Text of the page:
Grenade attack on Zamboanga mosque sparks fears of sectarian retaliation

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mosque attack
The aftermath of the attack. Picture courtesy of Zamboanga police.

A grenade attack on a mosque in Zamboanga has killed two people, just days after the deadly twin-bomb attack on Jolo cathedral.

The attack today (Wednesday, January 30) has stoked fears of sectarian retaliation, prompting the Malacañang to appeal for calm.

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Presidential spokesman Salvador Panelo said: “The successive attacks on two different places of worship depict the ruthlessness and the godlessness of these mass murderers. 

“The Armed Forces of the Philippines will unleash its might and weaponry against these enemies of the state and hunt them ferociously and relentlessly until the law rolls down its guillotine on them.”

The grenade was thrown into the mosque shortly after midnight this morning, killing two Muslim preachers and wounding four others, all of whom were sleeping.

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The attack came just hours after President Duterte said the cathedral blasts that killed 21 people on Sulu island on Sunday may have involved suicide bombers.

Today, Defence Secretary Delfin Lorenzana confirmed that the second of the explosions was “probably” a suicide bombing, but said it was not clear if Islamic State was involved, as it had not revealed the identity of the “martyr”.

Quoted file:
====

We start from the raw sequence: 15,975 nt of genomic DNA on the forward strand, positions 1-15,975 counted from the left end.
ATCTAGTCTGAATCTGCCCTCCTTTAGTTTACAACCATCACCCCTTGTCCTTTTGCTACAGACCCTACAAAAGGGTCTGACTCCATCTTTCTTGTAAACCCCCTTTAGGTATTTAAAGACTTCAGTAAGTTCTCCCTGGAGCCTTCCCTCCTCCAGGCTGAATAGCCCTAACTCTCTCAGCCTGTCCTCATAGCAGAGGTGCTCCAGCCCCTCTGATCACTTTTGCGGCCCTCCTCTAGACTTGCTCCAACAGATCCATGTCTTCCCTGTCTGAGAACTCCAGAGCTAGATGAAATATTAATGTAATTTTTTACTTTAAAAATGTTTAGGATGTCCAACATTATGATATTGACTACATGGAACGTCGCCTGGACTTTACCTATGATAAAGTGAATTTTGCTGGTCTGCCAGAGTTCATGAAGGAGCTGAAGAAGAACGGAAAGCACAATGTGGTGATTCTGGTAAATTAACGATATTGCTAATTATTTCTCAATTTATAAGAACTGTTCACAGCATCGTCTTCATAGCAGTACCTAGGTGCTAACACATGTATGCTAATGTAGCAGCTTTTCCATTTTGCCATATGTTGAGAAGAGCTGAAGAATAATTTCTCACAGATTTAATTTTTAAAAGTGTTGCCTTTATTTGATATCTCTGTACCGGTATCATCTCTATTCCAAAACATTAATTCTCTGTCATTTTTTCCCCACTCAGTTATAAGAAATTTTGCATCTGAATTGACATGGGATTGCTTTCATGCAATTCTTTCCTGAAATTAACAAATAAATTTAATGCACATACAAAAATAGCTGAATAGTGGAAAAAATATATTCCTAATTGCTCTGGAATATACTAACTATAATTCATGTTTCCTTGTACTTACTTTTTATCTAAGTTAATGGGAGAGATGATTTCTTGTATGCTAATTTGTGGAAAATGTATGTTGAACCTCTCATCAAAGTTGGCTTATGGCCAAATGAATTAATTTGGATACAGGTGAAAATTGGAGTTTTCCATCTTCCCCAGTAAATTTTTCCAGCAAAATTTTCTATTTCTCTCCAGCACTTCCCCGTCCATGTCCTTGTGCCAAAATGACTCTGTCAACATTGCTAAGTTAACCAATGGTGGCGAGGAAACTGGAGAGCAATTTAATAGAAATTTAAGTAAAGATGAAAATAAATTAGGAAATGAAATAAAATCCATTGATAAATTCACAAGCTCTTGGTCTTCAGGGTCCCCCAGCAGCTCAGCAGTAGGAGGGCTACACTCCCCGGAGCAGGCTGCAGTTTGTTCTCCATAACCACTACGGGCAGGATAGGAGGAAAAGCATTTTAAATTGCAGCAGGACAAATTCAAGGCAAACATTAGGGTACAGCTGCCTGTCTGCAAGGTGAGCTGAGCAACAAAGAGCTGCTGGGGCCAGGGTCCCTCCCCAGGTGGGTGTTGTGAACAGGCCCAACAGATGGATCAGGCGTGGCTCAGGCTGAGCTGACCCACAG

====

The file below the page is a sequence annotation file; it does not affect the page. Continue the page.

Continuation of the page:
The Islamic State has claimed responsibility for the bombing, but the military believe it was the work of the Abu Sayyaf terror group operating independently.

Lorenzana also told reporters that forensic tests would be carried out to establish if the suspected bomber was a foreign jihadist.

If confirmed, it would be the second case of a suicide attack in the Philippines, following a van bomb last July on Basilan island, which killed 11 and was also claimed by the Islamic State.

Zamboanga’s Ulama Council has described the Mosque attack as “devilish, irrational and inhumane”, while the regional governor has condemned both recent incidents, saying that targeting worshippers was the “highest form of cowardice and obscenity”.

“We must stand united against the terrorists who would divide us and, thus, destroy all that we are working to build and establish in our communities,” governor Mujiv Hataman said on his Facebook page.

The attacks follow the January 21 referendum that approved autonomy for the predominantly Muslim regions of Mindanao that will be called ‘Bangsamoro’. Among the surprise results of the plebiscite was a “no” vote by Sulu Island. 

All of Mindanao has been under martial law since May 23, 2017, when Islamist fighters over-ran Marawi City under the black flag of Islamic State.

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